The fifth day of the Deepavali is called Bhratri Dooj. This is the day after Govardhan Pooja is performed and normally two days after Deepavali day. It is a day dedicated to sisters. We have heard about Raksha Bandhan (brothers’ day). Well this is sisters’ day. Many moons ago,in the Vedic era, Yama (Yamraj, the Lord of death) visited His sister Yamuna on this day. He gave his sister a Vara dhan (a boon) that whosoever visits her on this day shall be liberated from all sins. They will achieve Moksha or final emancipation. From then on, brothers visit their sisters on this day to enquire of their welfare. This day marks the end of the five days of Deepavali celebrations.

According to Ramayana, Deepavali commemorates the return of Ram, an incarnation of Lord Vishnu and the eldest son of King Dasharath of Ayodhya, from his 14-year exile with Sita and Lakshman after killing the Ravan, a demon king. The people of Ayodhya illuminated the kingdom with earthen deeyas (oil lamps) and fireworks to celebration of the return of their king.

During the reign of Emperor Prithu, there was a worldwide famine. He ordered that all available cultivatable lands be ploughed.When the rains came, the land became very fertile and grains were planted. The harvest provided food not only to feed all of India, but for all civilisation. This harvest was close to Deepavali time and was a good reason to celebrate Deepavali with great joy and merriment by a wider community.

When Lord Krishna destroyed Narakasur on the day before Deepavali, the news of it travelled very rapidly throughout the land. It gave people who were already in a joyful mood, another reason for celebrating Deepavali with greater pride and elaboration.


Celebrations of Deepavali begin from Dusshera, which comes twenty days before Deepavali. At a metaphysical level, Deepavali is a festival signifying the victory of good over evil, the latter is

destroyed and reduced to ashes by fireworks is the belief of the people. Different people celebrate Deepavali in different ways. Each region of India celebrates Deepavali in it’s own unique way.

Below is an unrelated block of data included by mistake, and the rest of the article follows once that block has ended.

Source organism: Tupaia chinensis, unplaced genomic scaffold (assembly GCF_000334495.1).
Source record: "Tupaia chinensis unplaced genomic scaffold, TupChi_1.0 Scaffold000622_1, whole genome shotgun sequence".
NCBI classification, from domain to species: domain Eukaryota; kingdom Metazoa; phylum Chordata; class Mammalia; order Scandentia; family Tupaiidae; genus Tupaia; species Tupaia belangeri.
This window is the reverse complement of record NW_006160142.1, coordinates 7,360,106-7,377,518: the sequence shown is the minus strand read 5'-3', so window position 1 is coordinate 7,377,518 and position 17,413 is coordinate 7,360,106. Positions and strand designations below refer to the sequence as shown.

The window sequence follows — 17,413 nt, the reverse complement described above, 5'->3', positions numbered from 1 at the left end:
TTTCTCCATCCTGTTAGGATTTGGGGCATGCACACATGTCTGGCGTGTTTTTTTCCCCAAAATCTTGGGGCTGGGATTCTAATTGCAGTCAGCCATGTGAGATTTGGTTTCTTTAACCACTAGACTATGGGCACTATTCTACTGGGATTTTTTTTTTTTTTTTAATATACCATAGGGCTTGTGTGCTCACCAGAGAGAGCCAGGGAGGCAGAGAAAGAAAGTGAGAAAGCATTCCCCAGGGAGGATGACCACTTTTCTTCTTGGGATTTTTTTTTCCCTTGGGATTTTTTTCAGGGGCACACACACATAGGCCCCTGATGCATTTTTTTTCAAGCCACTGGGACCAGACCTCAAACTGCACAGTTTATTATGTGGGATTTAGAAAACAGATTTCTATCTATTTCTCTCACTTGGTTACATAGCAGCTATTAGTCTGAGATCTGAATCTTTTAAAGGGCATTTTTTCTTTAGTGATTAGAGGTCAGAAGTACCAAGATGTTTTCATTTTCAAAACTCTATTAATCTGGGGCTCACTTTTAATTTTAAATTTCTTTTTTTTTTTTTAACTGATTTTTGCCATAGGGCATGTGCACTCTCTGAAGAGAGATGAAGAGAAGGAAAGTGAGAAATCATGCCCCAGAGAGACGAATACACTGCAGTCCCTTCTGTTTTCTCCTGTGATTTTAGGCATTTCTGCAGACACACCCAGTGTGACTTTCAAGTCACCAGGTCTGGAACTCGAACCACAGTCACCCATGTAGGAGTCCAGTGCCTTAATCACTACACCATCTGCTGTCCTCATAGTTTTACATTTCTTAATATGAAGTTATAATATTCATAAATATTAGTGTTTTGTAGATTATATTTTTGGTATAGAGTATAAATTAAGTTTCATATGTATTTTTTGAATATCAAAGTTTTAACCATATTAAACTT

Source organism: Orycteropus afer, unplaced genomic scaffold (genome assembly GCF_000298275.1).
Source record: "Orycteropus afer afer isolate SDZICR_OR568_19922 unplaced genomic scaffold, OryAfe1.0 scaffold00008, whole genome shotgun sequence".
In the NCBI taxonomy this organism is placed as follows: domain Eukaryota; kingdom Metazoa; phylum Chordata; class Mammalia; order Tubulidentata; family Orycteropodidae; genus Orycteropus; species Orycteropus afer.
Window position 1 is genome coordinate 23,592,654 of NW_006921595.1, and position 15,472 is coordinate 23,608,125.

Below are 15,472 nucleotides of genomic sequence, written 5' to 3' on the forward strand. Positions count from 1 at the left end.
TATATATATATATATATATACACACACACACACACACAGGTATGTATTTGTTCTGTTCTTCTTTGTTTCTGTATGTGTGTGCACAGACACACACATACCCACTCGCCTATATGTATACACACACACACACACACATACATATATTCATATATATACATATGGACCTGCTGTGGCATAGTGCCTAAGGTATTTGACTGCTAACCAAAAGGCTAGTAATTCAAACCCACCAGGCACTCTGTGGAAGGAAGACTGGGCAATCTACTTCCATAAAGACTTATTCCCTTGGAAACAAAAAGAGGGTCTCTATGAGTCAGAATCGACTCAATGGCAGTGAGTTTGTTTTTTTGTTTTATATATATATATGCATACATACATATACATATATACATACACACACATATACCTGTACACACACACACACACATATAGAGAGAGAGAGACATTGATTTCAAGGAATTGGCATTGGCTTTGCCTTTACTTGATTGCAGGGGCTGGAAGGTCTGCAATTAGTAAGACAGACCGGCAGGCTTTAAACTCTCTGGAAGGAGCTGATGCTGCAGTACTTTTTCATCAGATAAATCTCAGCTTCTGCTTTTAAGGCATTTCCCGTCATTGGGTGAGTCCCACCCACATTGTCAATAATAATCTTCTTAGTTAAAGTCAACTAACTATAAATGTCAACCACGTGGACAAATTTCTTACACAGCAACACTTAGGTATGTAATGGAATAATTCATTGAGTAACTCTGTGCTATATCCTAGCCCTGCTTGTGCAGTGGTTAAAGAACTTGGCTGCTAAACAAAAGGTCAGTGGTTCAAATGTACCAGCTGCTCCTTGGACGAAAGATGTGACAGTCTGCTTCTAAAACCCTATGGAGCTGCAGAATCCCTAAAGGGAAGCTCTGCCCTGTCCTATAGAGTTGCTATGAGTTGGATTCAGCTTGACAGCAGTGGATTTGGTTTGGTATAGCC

People visit the places of their relatives and friends to wish them on the occasion and exchange gifts and for those who can not pay a personal visit there is a mind-boggling range of cards and gifts to choose from. Feasts are arranged and gaily-dressed men, women and children go to temples and fairs, visit friends and relatives. Markets are gaily decorated and lit up everybody adorned with new and bright clothes, especially ladies decorated with the best of ornaments, captures the social mood at its happiest. And all this illumination and fireworks, joy and festivity, is to signify the victory of divine forces over those of wickedness. Even countries like Singapore, Thailand and Malaysia celebrate this festival but in their own ways.

In Punjab, the day following Deepavali is known as tikka when sisters make a paste with saffron and rice and place an auspicious mark on their brother’s foreheads as a symbolic gesture to ward off all harm.

In North India on the day of the Deepavali the children emerge, scrubbed clean to get into their festive attire, and light up little oil lamps, candles and agarbathis the wherewithal for setting alight crackers and sparklers.

For the Bengalis, it is the time to worship Goddess Kali , yet another form of Durga, the divine embodiment of supreme energy. KALI is the Goddess who takes away darkness. She cuts down all impurities, consumes all iniquities, purifies Her devotees with the sincerity of Her Love.

For the grown-ups, there is also a custom of indulging in gambling during Deepavali. It is all in fun, though, in a spirit of light-hearted revelry, and merrymaking. The children can be seen bursting fire crackers and lighting candles or earthen lamps. This is a time of generously exchanging sweets with neighbors and friends. Puffed rice and sugar candy are the favorite fares.

Deepavali is a time for shopping, whether for gifts or for adding durable items to one’s own household. The market soars—everything from saffron to silver and spices to silks. Yet, symbolic purchases are to be made as part of tradition during Deepavali.

In South India that victory of the divine over the mundane is celebrated in a very peculiar way. People wake up before sunrise prepare blood by mixing Kumkum in oil and after breaking a bitter fruit that represents the head of the demon King that was smashed by Krishna, apply that mixture on their foreheads. Then they have an oil bath using sandalwood paste.

In Maharashtra also, traditional early baths with oil and “Uptan” (paste) of gram flour and fragrant powders are a `must’. All through the ritual of baths, deafening sounds of crackers and fireworks are there in order that the children enjoy bathing. Afterwards steamed vermiceli with milk and sugar or puffed rice with curd is served.

Whatever may be the legends behind the celebrations of Deepavali, all people in India exchange sweets, wear new clothes and buy jewellery at this festive time.

Diwali on the whole has always been the festival with more social than religious connotations. It is a personal, people-oriented festival when enmities are forgotten, families and friends meet,

enjoy and establish a word of closeness.

Author: Pran Kurup

Pran Kurup is founder and CEO of Vitalect, Inc.